The opening and ending themes, both of them evocative and engaging, complement the magnificent array of background tunes. The driving punk sounds of Hito Toshite Jiku ga Bureteiru introduce most episodes with an explosive energy. Meanwhile, the ending theme, Zessei Bijin, employs vaudevillian tones and assumes a breathtakingly twisted quality by juxtaposing them with the scenes of beauty and violence it plays over.
There are most definitely too many characters in Sayonara Zetsubou Sensei. Having as many major characters as episodes is rarely a good thing, and this anime is no exception to the rule. The lack of unrealistic hairstyles and hair colours makes it a challenge to tell characters apart to begin with, even though each of the characters has some distinctive element to their character design.
Furthermore, with only a couple of exceptions, each character in Sayonara Zetsubou Sensei has one character trait which dictates all of their behaviour, and leaves no real room for something recognisable as a personality. Indeed, following a bit of wordplay hocus pocus, the characters are even named after the quirk which defines them. Whilst it is clearly intentional, and whilst I have no automatic dislike for simple characters, such a lack of depth turns the overwhelming majority of the cast into simple gag-characters who are just a repetitive catchphrase short of residing in the lowest basements of lazy humour. As it stands, character interactions - with only a couple of exceptions - mean very little; in many scenes it feels like the characters are interchangeable.
When watching Sayonara Zetsubou Sensei, freezing the action becomes a routine experience. Whether it is to read the scrawlings on the blackboard and the silent film captions that pop up on occasion; whether it is to stare in silence and try and puzzle out what the meaning of the last image was; or whether it is simply to pick your jaw up off the floor after a particularly sleek piece of animation or one of the occasional excellent lines of dialogue, the pause button is almost guaranteed to see use. I suppose that in a way this entails added value, as it really does feel like each episode contains far more material than the twenty minute running time would suggest. Additionally, the series is packed with puns and allusions to Japanese culture, although much of this may be lost in translation.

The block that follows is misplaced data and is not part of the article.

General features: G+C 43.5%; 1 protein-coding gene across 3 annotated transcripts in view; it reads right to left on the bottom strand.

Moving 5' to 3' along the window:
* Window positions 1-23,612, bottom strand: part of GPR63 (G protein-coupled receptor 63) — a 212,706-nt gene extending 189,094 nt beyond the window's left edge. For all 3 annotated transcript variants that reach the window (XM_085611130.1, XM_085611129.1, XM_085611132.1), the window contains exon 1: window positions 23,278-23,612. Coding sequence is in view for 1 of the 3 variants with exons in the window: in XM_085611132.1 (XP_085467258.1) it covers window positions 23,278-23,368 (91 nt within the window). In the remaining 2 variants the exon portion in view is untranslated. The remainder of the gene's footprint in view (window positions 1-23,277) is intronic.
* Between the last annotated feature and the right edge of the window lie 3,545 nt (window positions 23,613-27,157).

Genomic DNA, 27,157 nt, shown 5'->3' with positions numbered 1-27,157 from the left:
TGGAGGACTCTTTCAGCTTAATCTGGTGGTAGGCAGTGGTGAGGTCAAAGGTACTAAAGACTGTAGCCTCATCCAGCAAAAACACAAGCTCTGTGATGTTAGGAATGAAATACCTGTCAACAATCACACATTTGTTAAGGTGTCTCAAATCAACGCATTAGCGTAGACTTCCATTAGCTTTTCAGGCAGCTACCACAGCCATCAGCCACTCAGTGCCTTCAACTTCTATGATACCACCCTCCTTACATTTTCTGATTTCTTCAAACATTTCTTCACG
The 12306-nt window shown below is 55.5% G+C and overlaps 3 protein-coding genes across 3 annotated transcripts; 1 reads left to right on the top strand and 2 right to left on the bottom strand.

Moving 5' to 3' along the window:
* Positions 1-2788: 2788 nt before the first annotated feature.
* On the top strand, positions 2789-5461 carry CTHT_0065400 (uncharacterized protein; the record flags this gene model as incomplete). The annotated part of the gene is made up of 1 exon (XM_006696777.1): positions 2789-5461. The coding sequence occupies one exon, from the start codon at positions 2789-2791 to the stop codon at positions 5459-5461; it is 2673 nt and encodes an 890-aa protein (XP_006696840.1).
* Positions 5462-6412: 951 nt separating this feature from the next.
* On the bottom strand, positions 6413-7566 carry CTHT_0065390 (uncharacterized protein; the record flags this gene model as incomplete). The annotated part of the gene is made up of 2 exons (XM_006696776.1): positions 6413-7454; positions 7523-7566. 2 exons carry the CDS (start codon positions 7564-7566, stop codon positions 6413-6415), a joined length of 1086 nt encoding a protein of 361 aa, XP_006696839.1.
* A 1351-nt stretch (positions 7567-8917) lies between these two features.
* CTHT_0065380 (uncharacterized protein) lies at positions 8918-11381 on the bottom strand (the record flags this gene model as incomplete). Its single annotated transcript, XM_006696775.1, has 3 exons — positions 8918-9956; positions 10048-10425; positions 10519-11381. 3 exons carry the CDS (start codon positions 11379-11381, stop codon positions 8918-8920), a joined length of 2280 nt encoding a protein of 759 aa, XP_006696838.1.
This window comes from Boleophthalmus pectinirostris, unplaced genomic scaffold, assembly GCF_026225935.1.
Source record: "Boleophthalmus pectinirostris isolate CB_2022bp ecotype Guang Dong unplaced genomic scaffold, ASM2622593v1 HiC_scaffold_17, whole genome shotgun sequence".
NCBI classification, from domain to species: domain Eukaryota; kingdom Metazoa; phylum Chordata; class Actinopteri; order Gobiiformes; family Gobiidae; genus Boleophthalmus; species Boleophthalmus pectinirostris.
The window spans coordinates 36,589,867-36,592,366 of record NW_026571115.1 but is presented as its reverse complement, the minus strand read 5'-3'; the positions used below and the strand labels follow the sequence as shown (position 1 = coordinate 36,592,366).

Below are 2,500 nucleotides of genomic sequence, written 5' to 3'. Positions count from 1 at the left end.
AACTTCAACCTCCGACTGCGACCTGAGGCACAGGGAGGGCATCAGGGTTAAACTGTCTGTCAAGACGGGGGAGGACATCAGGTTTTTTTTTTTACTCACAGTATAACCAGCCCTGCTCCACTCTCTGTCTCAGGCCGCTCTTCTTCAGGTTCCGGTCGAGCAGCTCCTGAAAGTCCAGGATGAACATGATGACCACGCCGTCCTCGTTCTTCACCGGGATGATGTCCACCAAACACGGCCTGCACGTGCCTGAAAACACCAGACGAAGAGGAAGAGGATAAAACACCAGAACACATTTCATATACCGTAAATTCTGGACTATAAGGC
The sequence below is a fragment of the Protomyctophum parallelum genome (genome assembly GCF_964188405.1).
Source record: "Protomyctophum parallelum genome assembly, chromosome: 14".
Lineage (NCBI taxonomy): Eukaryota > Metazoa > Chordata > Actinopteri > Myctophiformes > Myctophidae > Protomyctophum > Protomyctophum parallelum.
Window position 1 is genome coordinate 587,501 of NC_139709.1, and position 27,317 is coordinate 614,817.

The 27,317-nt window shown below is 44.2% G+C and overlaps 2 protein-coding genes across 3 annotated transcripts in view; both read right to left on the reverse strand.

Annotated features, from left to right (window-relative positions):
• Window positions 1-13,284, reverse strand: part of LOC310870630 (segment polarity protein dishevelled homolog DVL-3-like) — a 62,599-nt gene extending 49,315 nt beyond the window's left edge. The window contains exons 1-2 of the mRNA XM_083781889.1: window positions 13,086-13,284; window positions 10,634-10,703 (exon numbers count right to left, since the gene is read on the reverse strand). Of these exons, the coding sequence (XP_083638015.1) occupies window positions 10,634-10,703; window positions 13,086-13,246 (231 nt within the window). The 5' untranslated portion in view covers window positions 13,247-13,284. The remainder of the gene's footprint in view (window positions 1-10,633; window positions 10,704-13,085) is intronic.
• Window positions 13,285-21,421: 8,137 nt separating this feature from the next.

Although the animation, sound and direction of the anime are excellent, whether or not it is a work of entertainment is a question which remains open to debate. However, I found enough great moments of wit and wonder to pardon the lazy characters and occasionally flat humour. Coupled with the outstanding presentation of the series, this was sufficient to elevate the anime from being simply a worthwhile viewing experience to being a gripping and - on more than one occasion - enchanting tour de force.
Life is simply not worth living for down and out school teacher Itoshiki Nozomu. He has no hope of progress, no prospect of promotion, no chance at happiness… he is in despair! Even his name spells 'zetsubou' – 'despair', when compressed. But when the time comes to end it all, Itoshiki's attempted suicide on the first day of the new school year is foiled by relentlessly positive Fuura Kafuka. This saves Itoshiki long enough to meet his new class, and the quirky range of students under his care. Will Itoshiki Nozomu depress his students with his anguish? Or will Fuura show Zetsubou-sensei the joys of life and hope?
When it comes to anime, I tend to be a fan of comedy, shoujo, romance or anything else that will put a smile on my face. However, I'll review pretty much anything. Whether you like or dislike my reviews, I'm always glad to receive feedback, and I'm always happy to get into intelligent discussions.